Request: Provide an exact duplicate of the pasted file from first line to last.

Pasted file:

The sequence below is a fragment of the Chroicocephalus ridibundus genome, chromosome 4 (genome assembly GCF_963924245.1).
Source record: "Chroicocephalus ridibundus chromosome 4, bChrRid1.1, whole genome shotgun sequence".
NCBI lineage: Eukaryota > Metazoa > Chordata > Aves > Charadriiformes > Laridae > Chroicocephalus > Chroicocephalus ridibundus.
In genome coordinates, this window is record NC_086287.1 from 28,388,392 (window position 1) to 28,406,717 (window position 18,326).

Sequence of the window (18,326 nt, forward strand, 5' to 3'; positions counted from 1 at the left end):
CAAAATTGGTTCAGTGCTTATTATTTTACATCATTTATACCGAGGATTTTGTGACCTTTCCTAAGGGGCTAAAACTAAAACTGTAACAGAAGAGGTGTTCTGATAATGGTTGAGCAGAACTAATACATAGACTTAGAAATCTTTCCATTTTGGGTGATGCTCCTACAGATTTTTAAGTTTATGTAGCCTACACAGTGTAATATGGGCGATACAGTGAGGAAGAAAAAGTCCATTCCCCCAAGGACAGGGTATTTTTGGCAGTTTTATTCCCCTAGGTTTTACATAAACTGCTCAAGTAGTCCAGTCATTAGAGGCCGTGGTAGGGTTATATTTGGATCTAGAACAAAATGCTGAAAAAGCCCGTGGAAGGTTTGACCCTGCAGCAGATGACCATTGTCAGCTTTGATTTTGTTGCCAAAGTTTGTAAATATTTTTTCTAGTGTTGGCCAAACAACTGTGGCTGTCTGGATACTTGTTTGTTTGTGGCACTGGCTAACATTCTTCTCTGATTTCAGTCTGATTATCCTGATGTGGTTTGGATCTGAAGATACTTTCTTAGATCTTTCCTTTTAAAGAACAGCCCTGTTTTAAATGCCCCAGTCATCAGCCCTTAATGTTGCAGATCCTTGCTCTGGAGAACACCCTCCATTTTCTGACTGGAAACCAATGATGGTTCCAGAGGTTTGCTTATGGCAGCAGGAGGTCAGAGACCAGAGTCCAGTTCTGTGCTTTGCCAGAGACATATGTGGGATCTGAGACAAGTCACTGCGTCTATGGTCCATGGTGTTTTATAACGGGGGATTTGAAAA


The sequence below is a fragment of the Chroicocephalus ridibundus genome, chromosome 4 (genome assembly GCF_963924245.1).
Source record: "Chroicocephalus ridibundus chromosome 4, bChrRid1.1, whole genome shotgun sequence".
NCBI lineage: Eukaryota > Metazoa > Chordata > Aves > Charadriiformes > Laridae > Chroicocephalus > Chroicocephalus ridibundus.
In genome coordinates, this window is record NC_086287.1 from 28,388,392 (window position 1) to 28,406,717 (window position 18,326).

Sequence of the window (18,326 nt, forward strand, 5' to 3'; positions counted from 1 at the left end):
CAAAATTGGTTCAGTGCTTATTATTTTACATCATTTATACCGAGGATTTTGTGACCTTTCCTAAGGGGCTAAAACTAAAACTGTAACAGAAGAGGTGTTCTGATAATGGTTGAGCAGAACTAATACATAGACTTAGAAATCTTTCCATTTTGGGTGATGCTCCTACAGATTTTTAAGTTTATGTAGCCTACACAGTGTAATATGGGCGATACAGTGAGGAAGAAAAAGTCCATTCCCCCAAGGACAGGGTATTTTTGGCAGTTTTATTCCCCTAGGTTTTACATAAACTGCTCAAGTAGTCCAGTCATTAGAGGCCGTGGTAGGGTTATATTTGGATCTAGAACAAAATGCTGAAAAAGCCCGTGGAAGGTTTGACCCTGCAGCAGATGACCATTGTCAGCTTTGATTTTGTTGCCAAAGTTTGTAAATATTTTTTCTAGTGTTGGCCAAACAACTGTGGCTGTCTGGATACTTGTTTGTTTGTGGCACTGGCTAACATTCTTCTCTGATTTCAGTCTGATTATCCTGATGTGGTTTGGATCTGAAGATACTTTCTTAGATCTTTCCTTTTAAAGAACAGCCCTGTTTTAAATGCCCCAGTCATCAGCCCTTAATGTTGCAGATCCTTGCTCTGGAGAACACCCTCCATTTTCTGACTGGAAACCAATGATGGTTCCAGAGGTTTGCTTATGGCAGCAGGAGGTCAGAGACCAGAGTCCAGTTCTGTGCTTTGCCAGAGACATATGTGGGATCTGAGACAAGTCACTGCGTCTATGGTCCATGGTGTTTTATAACGGGGGATTTGAAAA